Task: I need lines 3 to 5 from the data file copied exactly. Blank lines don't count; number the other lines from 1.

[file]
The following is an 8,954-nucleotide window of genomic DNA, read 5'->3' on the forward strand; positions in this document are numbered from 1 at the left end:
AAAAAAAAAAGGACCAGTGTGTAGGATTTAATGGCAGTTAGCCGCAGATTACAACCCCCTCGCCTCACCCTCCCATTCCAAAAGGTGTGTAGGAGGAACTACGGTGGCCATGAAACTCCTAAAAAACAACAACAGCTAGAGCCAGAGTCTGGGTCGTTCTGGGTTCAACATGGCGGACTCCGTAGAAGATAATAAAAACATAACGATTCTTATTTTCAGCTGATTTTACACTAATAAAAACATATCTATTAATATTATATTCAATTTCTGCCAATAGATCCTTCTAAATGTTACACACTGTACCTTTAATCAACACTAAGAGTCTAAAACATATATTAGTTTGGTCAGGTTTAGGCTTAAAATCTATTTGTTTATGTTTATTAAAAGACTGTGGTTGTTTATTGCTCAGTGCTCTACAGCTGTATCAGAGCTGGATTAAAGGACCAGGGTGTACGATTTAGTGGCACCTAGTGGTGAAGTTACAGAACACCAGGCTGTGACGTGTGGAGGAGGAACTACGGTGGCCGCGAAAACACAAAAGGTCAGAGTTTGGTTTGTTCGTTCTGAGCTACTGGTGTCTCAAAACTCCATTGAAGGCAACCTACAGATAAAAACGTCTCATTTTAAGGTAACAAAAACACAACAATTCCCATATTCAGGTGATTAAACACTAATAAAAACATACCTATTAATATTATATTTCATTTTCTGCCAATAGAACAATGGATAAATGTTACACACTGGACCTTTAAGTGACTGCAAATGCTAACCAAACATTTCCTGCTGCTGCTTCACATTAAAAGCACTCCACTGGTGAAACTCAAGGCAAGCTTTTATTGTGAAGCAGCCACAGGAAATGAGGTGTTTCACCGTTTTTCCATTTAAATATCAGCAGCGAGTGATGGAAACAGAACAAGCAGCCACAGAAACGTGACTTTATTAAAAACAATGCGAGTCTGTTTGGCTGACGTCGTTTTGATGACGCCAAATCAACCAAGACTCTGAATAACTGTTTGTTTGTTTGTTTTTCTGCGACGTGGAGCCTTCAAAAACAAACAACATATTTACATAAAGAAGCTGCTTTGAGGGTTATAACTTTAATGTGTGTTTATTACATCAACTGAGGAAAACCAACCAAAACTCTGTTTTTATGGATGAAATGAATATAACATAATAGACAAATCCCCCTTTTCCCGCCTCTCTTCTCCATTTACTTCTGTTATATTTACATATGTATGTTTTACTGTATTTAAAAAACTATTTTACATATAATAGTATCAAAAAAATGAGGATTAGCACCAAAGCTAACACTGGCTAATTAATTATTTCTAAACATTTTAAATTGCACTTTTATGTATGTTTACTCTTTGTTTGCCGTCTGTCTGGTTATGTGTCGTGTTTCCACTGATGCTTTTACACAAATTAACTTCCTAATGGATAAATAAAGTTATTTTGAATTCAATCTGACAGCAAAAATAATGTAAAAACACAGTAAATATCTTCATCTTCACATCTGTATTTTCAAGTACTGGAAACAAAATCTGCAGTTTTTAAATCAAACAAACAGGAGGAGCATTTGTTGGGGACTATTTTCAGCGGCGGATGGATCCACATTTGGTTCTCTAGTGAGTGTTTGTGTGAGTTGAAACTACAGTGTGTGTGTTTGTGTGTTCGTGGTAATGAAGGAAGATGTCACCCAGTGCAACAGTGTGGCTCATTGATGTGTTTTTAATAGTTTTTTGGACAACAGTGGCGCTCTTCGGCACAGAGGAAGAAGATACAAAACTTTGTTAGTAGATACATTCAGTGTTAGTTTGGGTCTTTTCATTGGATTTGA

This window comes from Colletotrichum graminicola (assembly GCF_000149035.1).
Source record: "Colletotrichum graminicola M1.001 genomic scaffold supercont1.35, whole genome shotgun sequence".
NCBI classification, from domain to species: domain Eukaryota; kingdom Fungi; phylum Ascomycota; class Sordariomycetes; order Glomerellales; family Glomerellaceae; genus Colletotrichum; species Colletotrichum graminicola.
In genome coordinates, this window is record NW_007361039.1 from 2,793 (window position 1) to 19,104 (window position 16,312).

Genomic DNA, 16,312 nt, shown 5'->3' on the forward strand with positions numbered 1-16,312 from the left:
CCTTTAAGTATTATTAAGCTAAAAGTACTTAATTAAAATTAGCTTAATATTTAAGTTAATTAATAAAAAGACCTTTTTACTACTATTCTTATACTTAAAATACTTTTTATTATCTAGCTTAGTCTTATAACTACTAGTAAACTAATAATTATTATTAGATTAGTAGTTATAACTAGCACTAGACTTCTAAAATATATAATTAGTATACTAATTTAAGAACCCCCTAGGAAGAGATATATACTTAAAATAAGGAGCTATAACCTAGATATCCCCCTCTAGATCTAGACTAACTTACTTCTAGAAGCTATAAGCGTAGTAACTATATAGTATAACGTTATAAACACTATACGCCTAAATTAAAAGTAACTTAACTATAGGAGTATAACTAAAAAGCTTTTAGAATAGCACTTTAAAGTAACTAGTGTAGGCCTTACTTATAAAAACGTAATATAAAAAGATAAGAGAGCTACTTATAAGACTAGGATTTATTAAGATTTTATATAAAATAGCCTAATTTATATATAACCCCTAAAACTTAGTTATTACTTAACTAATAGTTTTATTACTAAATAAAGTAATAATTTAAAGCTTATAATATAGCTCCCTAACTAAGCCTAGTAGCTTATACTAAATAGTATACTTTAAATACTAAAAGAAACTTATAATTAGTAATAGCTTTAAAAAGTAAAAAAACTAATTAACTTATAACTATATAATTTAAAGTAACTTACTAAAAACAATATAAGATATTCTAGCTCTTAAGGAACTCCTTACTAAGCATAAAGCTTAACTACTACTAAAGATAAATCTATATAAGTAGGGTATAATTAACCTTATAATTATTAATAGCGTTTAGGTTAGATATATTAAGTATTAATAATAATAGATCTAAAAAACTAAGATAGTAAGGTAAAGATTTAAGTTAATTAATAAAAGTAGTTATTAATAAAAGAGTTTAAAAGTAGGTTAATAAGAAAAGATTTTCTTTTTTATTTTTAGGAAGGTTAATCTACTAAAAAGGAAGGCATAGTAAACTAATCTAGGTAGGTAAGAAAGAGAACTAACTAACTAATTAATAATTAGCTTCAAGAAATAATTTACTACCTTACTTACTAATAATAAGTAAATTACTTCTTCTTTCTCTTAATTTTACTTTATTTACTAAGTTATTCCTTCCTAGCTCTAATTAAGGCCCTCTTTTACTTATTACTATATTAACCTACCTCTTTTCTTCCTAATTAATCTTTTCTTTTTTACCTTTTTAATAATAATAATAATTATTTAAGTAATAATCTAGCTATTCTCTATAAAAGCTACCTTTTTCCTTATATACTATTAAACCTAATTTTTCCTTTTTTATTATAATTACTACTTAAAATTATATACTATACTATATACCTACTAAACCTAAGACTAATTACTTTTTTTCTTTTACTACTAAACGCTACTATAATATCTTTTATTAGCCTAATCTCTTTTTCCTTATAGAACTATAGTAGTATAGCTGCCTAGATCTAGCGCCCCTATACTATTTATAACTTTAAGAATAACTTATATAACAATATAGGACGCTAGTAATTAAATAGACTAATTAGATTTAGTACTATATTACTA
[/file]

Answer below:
This window comes from Colletotrichum graminicola (assembly GCF_000149035.1).
Source record: "Colletotrichum graminicola M1.001 genomic scaffold supercont1.35, whole genome shotgun sequence".
NCBI classification, from domain to species: domain Eukaryota; kingdom Fungi; phylum Ascomycota; class Sordariomycetes; order Glomerellales; family Glomerellaceae; genus Colletotrichum; species Colletotrichum graminicola.